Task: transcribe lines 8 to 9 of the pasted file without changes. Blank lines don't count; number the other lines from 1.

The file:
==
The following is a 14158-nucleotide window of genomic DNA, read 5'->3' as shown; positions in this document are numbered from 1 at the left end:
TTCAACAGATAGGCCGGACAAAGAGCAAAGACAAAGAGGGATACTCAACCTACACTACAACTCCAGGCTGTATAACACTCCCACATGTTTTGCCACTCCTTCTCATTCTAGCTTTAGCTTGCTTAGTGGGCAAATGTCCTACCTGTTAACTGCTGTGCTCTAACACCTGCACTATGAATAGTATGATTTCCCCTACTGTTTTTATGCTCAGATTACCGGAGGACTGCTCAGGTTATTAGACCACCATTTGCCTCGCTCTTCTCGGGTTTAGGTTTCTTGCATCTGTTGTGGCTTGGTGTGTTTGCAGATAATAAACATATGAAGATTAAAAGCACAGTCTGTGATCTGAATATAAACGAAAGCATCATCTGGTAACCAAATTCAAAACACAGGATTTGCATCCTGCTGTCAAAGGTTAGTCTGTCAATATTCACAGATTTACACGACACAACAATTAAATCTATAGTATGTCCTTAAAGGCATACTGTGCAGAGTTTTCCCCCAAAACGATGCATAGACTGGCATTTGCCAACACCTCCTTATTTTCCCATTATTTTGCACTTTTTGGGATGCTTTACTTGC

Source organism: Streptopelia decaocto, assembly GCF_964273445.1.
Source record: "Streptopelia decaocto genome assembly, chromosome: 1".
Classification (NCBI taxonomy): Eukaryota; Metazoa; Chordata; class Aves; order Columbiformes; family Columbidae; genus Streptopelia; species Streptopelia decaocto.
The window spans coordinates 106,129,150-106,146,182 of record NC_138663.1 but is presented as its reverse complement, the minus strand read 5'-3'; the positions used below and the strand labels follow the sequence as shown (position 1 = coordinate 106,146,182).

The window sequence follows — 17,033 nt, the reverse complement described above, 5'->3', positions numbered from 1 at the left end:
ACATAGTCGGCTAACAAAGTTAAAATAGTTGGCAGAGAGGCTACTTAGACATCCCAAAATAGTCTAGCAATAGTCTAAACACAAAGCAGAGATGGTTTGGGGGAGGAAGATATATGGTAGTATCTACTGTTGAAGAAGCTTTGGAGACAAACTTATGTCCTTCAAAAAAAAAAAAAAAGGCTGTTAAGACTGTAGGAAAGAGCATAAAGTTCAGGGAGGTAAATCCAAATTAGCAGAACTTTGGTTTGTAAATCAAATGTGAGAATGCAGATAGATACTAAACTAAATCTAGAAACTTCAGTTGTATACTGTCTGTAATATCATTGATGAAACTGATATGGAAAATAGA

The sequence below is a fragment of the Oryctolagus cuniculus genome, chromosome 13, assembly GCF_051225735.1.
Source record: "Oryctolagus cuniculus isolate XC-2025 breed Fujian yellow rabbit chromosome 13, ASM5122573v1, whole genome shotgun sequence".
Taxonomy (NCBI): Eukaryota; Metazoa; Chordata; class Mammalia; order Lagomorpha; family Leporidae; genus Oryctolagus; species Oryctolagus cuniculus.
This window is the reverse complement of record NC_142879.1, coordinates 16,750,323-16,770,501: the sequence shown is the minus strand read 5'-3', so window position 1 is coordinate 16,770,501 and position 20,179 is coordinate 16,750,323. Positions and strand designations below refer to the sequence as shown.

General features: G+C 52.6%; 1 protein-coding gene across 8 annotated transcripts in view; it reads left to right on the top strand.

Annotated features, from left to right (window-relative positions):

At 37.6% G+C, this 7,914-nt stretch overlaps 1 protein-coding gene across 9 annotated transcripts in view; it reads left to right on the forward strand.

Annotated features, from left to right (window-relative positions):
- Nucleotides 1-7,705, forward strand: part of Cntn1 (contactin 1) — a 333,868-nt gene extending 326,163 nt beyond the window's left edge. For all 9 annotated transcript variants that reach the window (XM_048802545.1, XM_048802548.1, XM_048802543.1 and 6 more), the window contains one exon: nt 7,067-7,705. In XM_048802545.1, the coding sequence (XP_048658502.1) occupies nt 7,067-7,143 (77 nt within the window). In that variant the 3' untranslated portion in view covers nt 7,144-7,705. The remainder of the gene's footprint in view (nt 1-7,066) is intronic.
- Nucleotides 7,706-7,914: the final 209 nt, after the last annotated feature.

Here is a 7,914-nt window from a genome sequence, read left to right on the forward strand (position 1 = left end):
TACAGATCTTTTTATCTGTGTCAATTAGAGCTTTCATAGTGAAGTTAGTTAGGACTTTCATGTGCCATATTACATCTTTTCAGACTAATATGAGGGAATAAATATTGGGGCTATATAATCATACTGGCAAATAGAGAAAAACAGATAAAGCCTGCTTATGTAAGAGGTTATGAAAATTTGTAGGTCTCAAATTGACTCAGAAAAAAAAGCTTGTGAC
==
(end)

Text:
ACATAGTCGGCTAACAAAGTTAAAATAGTTGGCAGAGAGGCTACTTAGACATCCCAAAATAGTCTAGCAATAGTCTAAACACAAAGCAGAGATGGTTTGGGGGAGGAAGATATATGGTAGTATCTACTGTTGAAGAAGCTTTGGAGACAAACTTATGTCCTTCAAAAAAAAAAAAAAAGGCTGTTAAGACTGTAGGAAAGAGCATAAAGTTCAGGGAGGTAAATCCAAATTAGCAGAACTTTGGTTTGTAAATCAAATGTGAGAATGCAGATAGATACTAAACTAAATCTAGAAACTTCAGTTGTATACTGTCTGTAATATCATTGATGAAACTGATATGGAAAATAGA

The sequence below is a fragment of the Oryctolagus cuniculus genome, chromosome 13, assembly GCF_051225735.1.